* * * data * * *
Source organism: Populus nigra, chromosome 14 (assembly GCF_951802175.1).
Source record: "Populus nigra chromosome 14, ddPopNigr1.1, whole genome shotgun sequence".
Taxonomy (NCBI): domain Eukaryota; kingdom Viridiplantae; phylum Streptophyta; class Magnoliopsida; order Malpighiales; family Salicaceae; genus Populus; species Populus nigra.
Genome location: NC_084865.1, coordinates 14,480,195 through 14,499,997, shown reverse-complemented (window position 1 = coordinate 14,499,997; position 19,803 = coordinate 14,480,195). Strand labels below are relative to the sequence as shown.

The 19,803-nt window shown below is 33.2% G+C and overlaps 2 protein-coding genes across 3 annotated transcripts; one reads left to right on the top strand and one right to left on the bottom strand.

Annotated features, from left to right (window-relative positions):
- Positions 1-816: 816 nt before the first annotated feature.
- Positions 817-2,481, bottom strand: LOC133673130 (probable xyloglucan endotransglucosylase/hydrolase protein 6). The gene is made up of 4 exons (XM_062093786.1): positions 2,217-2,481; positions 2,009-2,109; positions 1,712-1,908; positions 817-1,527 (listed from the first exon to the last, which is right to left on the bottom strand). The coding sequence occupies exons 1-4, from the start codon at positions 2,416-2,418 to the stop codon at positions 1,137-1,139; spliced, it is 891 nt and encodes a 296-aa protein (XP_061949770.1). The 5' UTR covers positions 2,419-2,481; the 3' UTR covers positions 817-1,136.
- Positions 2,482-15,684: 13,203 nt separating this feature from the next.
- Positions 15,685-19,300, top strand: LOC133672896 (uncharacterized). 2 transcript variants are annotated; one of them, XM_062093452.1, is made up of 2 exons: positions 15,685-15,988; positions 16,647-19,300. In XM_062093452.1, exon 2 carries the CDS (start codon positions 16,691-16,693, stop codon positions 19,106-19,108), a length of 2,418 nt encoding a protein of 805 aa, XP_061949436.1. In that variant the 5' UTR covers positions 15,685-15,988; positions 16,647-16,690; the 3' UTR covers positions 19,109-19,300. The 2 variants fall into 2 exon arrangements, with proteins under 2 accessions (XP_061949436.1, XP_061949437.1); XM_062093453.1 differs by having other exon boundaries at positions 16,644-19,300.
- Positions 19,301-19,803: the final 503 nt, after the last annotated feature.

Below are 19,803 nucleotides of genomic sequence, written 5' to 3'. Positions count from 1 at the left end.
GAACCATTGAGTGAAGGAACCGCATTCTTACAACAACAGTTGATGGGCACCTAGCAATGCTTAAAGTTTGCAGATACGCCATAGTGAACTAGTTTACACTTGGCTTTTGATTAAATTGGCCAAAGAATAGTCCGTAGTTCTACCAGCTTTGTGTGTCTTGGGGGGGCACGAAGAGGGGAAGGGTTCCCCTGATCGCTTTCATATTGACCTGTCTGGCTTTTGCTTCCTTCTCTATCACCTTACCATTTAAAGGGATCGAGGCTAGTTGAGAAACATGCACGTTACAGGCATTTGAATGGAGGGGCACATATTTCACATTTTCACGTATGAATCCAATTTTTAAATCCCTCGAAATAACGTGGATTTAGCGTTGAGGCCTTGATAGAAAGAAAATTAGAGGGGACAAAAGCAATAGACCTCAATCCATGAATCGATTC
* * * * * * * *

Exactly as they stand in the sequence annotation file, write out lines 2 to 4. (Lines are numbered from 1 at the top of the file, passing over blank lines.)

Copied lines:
Source record: "Populus nigra chromosome 14, ddPopNigr1.1, whole genome shotgun sequence".
Taxonomy (NCBI): domain Eukaryota; kingdom Viridiplantae; phylum Streptophyta; class Magnoliopsida; order Malpighiales; family Salicaceae; genus Populus; species Populus nigra.
Genome location: NC_084865.1, coordinates 14,480,195 through 14,499,997, shown reverse-complemented (window position 1 = coordinate 14,499,997; position 19,803 = coordinate 14,480,195). Strand labels below are relative to the sequence as shown.